The SMM was not able to identify the direction the shells came from, and the DFRLab could not identify the origin of the attack through open-source means. Military positions in Ukrainian government-controlled territory, including in Orikhove as reported by the “LNR,” are within 122mm artillery range of the houses, but there is not enough information openly available to determine the origin of the attack.

Range of 122mm artillery in red centered on shelled houses marked by red pin. Orikhove marked in white with 13km distance measurement in orange. (Source: Google Earth/archive)

These events occurred days before the announcement of new proposed disengagement areas along the front. Ukrainian and Russian representatives proposed the following new disengagement areas: Avdiivka, Novoselivka 2, Stanytsia Luhanska, Schastia, Veselohorivka, Rozsadky, Shyrokyne, and Hnutove.

Map of discussed disengagement areas. (Source: Google Maps/archive)

Discussions such as this between Ukraine and Russia are an essential component to the long and complicated task of securing a long-term ceasefire. Five years after the Minsk II agreements were signed, there continue to be ceasefire violations on both sides of the front line and, as evidenced in this case, threaten the security of local residents.

Indeed, the risk to civilian life is a point that Ukraine habitually emphasizes. In early December 2019, Ukrainian Minister of Defense Andriy Zagorodnyuk released a statement reiterating the need to disengage for the sake of addressing and alleviating the humanitarian situation, insisting that disengagement areas become humanitarian zones for facilitating crossing of the front line.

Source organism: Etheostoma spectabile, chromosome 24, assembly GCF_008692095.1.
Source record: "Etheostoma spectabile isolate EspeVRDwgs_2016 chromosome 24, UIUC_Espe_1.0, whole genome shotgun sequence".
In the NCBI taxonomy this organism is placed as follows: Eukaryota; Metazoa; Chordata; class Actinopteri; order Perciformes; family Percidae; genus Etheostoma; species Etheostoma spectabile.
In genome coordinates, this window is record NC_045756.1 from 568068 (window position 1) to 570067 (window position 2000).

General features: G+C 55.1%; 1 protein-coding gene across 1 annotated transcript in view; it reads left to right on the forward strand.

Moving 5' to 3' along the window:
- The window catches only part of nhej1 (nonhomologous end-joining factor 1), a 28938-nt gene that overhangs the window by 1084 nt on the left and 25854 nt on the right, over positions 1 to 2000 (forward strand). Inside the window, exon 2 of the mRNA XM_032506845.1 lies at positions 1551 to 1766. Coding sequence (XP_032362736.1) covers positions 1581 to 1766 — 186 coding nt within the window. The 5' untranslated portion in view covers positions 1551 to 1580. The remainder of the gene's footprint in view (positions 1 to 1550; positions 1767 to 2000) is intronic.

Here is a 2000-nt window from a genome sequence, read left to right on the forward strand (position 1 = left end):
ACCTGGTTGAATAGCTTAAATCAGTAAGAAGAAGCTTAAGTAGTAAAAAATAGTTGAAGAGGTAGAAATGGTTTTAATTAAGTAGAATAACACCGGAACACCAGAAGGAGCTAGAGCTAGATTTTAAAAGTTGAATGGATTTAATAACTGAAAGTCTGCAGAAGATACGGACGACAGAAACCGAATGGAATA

Both Russia and Ukraine proposed the Hnutove checkpoint as a possible next disengagement area, providing encouragement that a new disengagement area may soon be established on the front line.

Satellite imagery of the likely Hnutove checkpoint in Pyshchevyk. Note possible trenches and military positions highlighted in yellow. (Source: Google Earth/archive, background; UNIAN/archive, inset)

The practical details of establishing a disengagement site, however, are complicated and, as evidenced in recent reports of fighting within the Petrivske disengagement area in Donetsk Oblast, the establishment of such an area does not necessarily offer the promise that the location will remain free from conflict.

The Petrivske disengagement area demarcated as a yellow polygon. Note some possible trenches and military positions highlighted in yellow boxes. (Source: Google Earth/archive)

Recurring artillery fire and scattered landmines are longstanding problems threatening civilian life along the front line in eastern Ukraine. For example, recent SMM reports identified numerous anti-tank mines in the fields around Pyshchevyk and Hnutove. The SMM also identified a man from Pankivka, Luhansk Oblast, who was injured after stepping on an explosive device while fishing in the Siverskyi Donets river. These sustained threats to civilian life make the need for disengagement and long-lasting ceasefires even clearer.


Follow along on Twitter for more in-depth analysis from our #DigitalSherlocks.

DFRLab

@AtlanticCouncil’s Digital Forensic Research Lab. Catalyzing a global network of digital forensic researchers, following conflicts in real time.

@DFRLab

Written by

@DFRLab

@AtlanticCouncil's Digital Forensic Research Lab. Catalyzing a global network of digital forensic researchers, following conflicts in real time.

DFRLab

DFRLab

@AtlanticCouncil’s Digital Forensic Research Lab. Catalyzing a global network of digital forensic researchers, following conflicts in real time.